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Fun Fact: Nick Saban was so impressed with Jason Garrett with the Miami Dolphins that he wanted to take him to Alabama in 2007 to be part of his coaching staff.

The Case for Keeping Garrett

Back when I first became a contributor The Landry Hat back in February, I spoke with a content coordinator at a Cowboys message board about posting some Landry Hat articles on the message board. He told me that he had in the past, but that some members found the content to be too negative.

Too negative? That was in reference to 2011 articles. I wonder what he would think about the current articles you can find here in 2012.

Don’t get me wrong. I’m not here to mute any pessimistic opinions about these Dallas Cowboys or even shout it down. To be real, it’s all warranted. At 5-6, with the prospect of missing the playoffs for the third straight year, there’s a lot of frustration with this team. And I know some of my fellow writers will churn it out, but I want to inject a little Fairness Doctrine here and provide a countering viewpoint, or an “angel’s advocate” since it’s something positive.

The Dallas Cowboys should retain Jason Garrett as head coach.

From an emotional standpoint, I’m so sick of seeing us go through head coach after head coach without any tangible results. Since Barry Switzer’s third year, mediocrity has been the status quo here in Dallas. From dark horses like Chan Gailey to big names like Bill Parcells, it’s been the same story every season: penalties galore, December collapses, and never sniffing the conference championship game. We’re on our fifth head coach and it’s still the same old story. Why keep burning through coaches when we only had one head coach for our first 29 years?

No, I want to talk about that. Do you realize that Tom Landry didn’t have a non-losing season until 1965 when he led the Cowboys to a 7-7 record? Naturally, he had to deal with not having a 1960 draft class, aged veterans, and other complications of building an expansion franchise. But once he got his system in place, it took twenty years and Clint Murchison’s wild living to derail it.

Look at Bill Belichick in Cleveland. He was trying to put a winning system in place. Initially, he had three consecutive 6-10/7-9 seasons before finally getting over the hump in 1994 with an 11-5 season coupled with a wild card playoff win. Sadly, the whole dismantling of the Cleveland Browns and moving them to Baltimore changed all of that, but the system he’s put in place in New England is what would have worked in a more stable environment.

Coaches need time.

Gary Kubiak is another good example. Do you know how long he toiled in Houston without a playoff berth before finally putting all the pieces together? Five seasons. Five seasons of 6-10, 8-8, 8-8, 9-7, and 6-10 before finishing 10-6 and getting their first playoff win. Can you imagine the freak out if Kubiak were a Cowboys coach having gone 6-10 after that optimistic 9-7 peak?

Constant change is bad for an organization. Coaches have different expectations for what they want in a player, and this is communicated to the scouting director, which, for the Cowboys, is Tom Ciskowski. If you throw out Garrett and his system and put in a new coach’s system, it will take a couple of years for it to finally take. The scouting department hasn’t had consistency on what’s a good player since Jimmy Johnson, and who know how many of those original scouts remain in Dallas.

Looking at retread coaches isn’t the answer. It rarely is, and it never is in Dallas. Here’s a list of the record for Super Bowl winning coaches who have been two years and a half into their second stint:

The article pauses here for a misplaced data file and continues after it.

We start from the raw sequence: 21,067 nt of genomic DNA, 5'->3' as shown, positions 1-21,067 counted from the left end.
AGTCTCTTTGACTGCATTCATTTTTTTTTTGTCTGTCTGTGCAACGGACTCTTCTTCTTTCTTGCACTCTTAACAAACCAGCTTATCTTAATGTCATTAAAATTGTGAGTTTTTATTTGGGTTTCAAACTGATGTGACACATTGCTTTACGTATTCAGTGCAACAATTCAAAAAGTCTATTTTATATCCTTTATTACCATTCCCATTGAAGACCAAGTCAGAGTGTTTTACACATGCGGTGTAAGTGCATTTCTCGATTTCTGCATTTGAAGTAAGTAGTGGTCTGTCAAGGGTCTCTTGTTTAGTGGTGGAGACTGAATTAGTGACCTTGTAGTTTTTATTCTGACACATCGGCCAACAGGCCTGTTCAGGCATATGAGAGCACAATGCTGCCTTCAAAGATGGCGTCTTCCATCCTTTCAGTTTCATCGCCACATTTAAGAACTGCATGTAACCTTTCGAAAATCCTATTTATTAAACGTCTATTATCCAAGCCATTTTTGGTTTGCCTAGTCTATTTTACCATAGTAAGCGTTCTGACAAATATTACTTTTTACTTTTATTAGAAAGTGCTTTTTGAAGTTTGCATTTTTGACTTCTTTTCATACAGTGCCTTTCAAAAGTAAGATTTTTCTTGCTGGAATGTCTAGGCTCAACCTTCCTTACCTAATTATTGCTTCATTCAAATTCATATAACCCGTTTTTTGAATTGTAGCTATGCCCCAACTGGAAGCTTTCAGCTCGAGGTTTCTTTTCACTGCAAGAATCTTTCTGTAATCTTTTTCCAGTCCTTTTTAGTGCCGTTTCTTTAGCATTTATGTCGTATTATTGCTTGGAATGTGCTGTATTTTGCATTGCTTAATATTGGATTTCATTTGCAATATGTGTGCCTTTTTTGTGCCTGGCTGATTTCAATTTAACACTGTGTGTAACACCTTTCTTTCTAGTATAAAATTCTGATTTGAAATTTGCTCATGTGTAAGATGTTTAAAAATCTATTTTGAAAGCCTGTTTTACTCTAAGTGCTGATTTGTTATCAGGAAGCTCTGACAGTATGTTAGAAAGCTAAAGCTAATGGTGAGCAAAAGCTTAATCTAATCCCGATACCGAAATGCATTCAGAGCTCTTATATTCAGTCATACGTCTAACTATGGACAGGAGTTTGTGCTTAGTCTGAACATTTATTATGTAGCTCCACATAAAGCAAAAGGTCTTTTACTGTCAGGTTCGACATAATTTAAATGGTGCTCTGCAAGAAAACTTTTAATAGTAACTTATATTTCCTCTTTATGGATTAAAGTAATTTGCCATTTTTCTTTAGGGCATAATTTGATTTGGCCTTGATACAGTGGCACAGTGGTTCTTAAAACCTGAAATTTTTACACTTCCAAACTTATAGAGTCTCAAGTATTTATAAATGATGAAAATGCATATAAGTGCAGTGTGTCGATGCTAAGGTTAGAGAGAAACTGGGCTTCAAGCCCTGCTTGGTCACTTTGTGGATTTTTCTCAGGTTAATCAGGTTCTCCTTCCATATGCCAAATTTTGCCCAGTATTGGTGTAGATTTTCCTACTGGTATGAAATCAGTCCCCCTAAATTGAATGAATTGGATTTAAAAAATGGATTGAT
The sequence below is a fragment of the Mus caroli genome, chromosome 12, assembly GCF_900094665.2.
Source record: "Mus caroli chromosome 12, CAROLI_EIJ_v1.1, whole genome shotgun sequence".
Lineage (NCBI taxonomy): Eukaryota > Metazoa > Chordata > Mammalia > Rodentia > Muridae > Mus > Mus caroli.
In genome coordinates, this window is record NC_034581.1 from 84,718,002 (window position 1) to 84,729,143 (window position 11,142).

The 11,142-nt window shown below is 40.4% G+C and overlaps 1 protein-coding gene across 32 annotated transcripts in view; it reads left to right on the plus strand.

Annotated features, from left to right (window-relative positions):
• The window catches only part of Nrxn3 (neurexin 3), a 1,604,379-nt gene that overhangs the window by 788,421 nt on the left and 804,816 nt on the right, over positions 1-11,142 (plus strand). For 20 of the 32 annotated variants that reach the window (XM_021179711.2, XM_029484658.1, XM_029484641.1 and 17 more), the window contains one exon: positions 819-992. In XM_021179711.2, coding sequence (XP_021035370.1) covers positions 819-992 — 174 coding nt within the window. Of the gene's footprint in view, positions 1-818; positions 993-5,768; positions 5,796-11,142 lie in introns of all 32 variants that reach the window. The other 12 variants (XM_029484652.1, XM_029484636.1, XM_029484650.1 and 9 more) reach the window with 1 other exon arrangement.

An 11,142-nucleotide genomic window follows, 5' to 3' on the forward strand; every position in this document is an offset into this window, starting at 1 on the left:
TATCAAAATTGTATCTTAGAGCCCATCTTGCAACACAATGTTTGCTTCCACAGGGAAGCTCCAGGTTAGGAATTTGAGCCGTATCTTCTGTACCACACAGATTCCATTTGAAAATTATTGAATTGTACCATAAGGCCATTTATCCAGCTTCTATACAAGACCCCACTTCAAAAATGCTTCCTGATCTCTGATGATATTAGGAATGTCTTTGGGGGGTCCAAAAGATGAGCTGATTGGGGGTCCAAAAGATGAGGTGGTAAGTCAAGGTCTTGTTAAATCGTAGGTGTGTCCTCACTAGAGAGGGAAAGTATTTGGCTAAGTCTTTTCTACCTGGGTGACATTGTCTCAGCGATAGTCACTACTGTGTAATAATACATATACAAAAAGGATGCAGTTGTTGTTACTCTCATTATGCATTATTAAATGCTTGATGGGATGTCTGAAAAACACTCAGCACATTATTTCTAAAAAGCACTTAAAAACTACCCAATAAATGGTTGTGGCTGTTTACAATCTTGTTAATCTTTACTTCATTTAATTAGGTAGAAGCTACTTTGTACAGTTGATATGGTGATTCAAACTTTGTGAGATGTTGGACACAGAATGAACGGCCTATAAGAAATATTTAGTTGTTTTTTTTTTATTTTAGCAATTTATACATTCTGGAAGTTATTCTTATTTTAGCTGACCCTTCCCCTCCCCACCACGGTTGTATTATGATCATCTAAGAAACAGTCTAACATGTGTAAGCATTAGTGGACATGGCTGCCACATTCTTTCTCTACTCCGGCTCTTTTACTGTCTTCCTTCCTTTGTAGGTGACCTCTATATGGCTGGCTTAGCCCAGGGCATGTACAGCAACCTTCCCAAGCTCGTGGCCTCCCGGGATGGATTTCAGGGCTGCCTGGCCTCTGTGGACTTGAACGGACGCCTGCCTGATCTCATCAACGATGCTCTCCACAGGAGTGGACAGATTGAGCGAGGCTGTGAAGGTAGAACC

Tom Flores: 11-31
Joe Gibbs: 19-23
Mike Ditka: 14-28
Bill Parcells: 19-23 (Patriots), 25-17 (Jets), 23-19 (Cowboys)
George Seifert: 16-26
Jimmy Johnson: 23-19
Mike Holmgren: 20-22
Dick Vermeil: 23-19

 

Aside from Bill Parcells and Mike Holmgren, none of those coaches ever got their team to the postseason in their first season as head coach elsewhere, and even Parcells wasn’t able to do that with the Jets and Patriots. It’s also worth mentioning that Holmgren and Parcells are the only coaches to have taken their second teams to the conference championships (which, by the way, Parcells didn’t even win a playoff game with us).

The reality is it takes time to put a system in place. Even with Mike Holmgren, after getting the playoffs in his first season in 1999 with the Seahawks, he regressed to 6-10, 9-7, and 7-9 with no playoff appearances before leading them to a string of five straight seasons with a postseason appearance. I know the Turkey Neck and his Legion of Doom on KESN-FM would stir up their audience into believing the Holmgren experiment was a failure if we went 6-10 after an initial playoff appearance.

Sean Payton is another good example for how Cowboys fans and the media have zero patience. After a conference championship game appearance in his first season in 2006, he went 7-9 and 8-8 before finally putting his system in place to win a Super Bowl and then winning a minimum of 11 games before Bounty Gate. What do you think would happen after the 8-8 season there?

Here’s a stat: of the past seven Super Bowl winning coaches, only one of them had been with his team for less than four year. That’s Mike Tomlin, and the championship system in Pittsburgh was waiting on him.

It takes time.

Be careful for what you wish. Firing Jason Garrett won’t fix any problems. It will start whole new ones. And if the fan base doesn’t have the patience to wait for Garrett to install his system, change the culture, and build a winner, then they won’t have the patience for a retread whatsoever.

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Tags: Dallas Cowboys Jason Garrett Mike Holmgren Sean Payton The Landry Hat

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